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The Parables of Jesus Part 14
Matthew 19: 27-30, Matthew 20:1-16 - God’s Grace is righteous and unexpected and His blessings are always more than we deserve
“Then Peter said to Him, “Behold, we have left everything and followed You; what then will there be for us?” And Jesus said to them, “Truly I say to you, that you who have followed Me, in the regeneration when the Son of Man will sit on His glorious throne, you also shall sit upon twelve thrones, judging the twelve tribes of Israel. And everyone who has left houses or brothers or sisters or father or mother or children or farms for My name’s sake, will receive many times as much, and will inherit eternal life. But many who are first will be last; and the last, first.”
Matthew 19:27-30 NASB1995
““For the kingdom of heaven is like a landowner who went out early in the morning to hire laborers for his vineyard. When he had agreed with the laborers for a denarius for the day, he sent them into his vineyard. And he went out about the third hour and saw others standing idle in the market place; and to those he said, ‘You also go into the vineyard, and whatever is right I will give you.’ And so they went.
Again he went out about the sixth and the ninth hour, and did the same thing. And about the eleventh hour he went out and found others standing around; and he *said to them, ‘Why have you been standing here idle all day long?’ They *said to him, ‘Because no one hired us.’ He *said to them, ‘You go into the vineyard too.’
“When evening came, the owner of the vineyard *said to his foreman, ‘Call the laborers and pay them their wages, beginning with the last group to the first.’ When those hired about the eleventh hour came, each one received a denarius. When those hired first came, they thought that they would receive more; but each of them also received a denarius. When they received it, they grumbled at the landowner, saying, ‘These last men have worked only one hour, and you have made them equal to us who have borne the burden and the scorching heat of the day.’ But he answered and said to one of them, ‘Friend, I am doing you no wrong; did you not agree with me for a denarius? Take what is yours and go, but I wish to give to this last man the same as to you. Is it not lawful for me to do what I wish with what is my own? Or is your eye envious because I am generous?’ So the last shall be first, and the first last.””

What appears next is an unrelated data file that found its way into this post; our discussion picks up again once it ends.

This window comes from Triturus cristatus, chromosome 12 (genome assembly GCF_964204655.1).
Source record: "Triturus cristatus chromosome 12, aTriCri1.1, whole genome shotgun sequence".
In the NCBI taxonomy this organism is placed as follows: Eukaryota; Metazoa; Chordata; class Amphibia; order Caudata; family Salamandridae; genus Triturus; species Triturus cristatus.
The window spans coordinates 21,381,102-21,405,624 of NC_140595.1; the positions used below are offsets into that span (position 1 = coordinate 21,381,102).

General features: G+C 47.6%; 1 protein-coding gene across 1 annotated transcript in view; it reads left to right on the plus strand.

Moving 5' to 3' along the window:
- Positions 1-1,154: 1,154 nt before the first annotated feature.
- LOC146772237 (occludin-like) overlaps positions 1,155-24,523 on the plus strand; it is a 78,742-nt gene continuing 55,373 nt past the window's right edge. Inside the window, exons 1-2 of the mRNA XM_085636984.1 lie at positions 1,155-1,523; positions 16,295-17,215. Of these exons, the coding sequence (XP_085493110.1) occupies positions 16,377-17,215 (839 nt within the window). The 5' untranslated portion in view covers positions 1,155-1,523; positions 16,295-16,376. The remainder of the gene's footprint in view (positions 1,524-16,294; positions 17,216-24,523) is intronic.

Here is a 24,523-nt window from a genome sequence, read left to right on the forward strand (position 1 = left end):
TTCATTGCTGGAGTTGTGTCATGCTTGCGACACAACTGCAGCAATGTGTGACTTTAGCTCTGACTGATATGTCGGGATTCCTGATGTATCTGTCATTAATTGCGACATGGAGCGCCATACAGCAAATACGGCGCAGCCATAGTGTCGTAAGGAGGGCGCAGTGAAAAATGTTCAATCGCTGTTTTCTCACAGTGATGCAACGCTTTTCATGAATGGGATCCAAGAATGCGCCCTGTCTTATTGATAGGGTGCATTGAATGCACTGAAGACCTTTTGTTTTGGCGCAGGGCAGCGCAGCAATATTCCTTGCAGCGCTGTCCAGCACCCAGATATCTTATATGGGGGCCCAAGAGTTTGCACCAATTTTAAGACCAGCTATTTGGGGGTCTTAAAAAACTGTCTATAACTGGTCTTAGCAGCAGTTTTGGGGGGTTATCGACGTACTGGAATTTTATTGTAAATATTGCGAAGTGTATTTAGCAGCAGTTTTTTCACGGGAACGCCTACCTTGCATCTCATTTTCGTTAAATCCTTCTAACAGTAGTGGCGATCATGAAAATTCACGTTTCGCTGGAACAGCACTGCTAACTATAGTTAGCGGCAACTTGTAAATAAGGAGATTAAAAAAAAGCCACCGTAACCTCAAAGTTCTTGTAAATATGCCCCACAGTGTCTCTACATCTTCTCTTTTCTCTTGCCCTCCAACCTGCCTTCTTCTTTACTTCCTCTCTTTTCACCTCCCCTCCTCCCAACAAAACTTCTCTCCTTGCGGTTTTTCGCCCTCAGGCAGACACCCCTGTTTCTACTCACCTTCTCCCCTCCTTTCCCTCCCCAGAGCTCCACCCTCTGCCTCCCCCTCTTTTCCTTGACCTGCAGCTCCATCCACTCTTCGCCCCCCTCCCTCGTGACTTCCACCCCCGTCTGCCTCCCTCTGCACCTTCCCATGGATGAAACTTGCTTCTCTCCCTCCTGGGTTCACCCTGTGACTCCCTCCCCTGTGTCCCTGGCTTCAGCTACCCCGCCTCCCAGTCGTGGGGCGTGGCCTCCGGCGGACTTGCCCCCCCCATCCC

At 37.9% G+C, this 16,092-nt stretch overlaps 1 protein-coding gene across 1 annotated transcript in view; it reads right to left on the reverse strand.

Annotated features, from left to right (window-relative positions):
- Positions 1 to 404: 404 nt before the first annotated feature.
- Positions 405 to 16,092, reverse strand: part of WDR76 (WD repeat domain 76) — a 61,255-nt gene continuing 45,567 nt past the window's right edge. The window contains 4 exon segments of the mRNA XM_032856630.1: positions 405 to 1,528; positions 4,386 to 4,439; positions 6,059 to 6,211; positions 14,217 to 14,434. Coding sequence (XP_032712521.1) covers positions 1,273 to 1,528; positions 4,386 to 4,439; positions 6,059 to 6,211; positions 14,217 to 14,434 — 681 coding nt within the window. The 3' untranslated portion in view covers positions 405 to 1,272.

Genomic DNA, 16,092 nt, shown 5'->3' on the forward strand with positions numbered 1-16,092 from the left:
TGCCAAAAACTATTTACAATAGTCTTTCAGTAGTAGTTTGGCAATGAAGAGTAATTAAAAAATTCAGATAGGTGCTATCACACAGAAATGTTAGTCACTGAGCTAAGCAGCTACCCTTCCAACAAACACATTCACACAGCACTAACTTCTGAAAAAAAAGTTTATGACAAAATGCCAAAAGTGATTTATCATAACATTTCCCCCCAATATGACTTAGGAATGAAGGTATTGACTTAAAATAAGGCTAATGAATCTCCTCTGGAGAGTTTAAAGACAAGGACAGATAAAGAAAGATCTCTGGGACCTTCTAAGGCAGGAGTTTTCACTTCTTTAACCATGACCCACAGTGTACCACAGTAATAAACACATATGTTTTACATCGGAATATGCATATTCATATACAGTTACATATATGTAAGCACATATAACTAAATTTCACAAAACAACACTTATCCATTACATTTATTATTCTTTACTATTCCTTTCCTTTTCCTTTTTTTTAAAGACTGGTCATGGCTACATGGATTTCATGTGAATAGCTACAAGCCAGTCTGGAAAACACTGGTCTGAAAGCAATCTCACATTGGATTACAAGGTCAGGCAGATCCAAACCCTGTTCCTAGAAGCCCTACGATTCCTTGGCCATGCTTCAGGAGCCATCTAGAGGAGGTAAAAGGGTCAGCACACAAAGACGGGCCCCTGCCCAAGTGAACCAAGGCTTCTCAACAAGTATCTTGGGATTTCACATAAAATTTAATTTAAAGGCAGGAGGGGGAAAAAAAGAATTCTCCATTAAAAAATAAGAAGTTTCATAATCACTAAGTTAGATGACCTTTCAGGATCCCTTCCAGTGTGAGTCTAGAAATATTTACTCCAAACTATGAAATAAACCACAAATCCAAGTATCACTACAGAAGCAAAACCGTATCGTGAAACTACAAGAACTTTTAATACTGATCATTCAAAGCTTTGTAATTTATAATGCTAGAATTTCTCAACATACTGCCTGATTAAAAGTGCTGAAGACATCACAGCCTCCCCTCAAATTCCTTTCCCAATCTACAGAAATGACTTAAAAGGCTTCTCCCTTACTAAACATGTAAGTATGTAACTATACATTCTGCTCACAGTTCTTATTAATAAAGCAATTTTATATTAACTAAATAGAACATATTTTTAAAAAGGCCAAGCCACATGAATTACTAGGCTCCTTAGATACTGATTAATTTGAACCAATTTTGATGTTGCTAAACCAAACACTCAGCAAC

Matthew 20:1-16 NASB1995
The next parable in the synoptic Gospels is in the beginning of Matthew chapter 20. For the backstory, I included the last verses in Matthew 19, because they lead into the parable that Jesus tells His disciples. At the end of Matthew 19, the disciples are asking Jesus what they will receive for giving up everything and following Him (this follows the interchange with the young rich prince who is told to sell his possessions and follow Jesus). Jesus does indeed promise those who gave up homes and family and farms for His sake will indeed inherit eternal life and receive much in return. He then cautions them that many who are first will be last and the last first.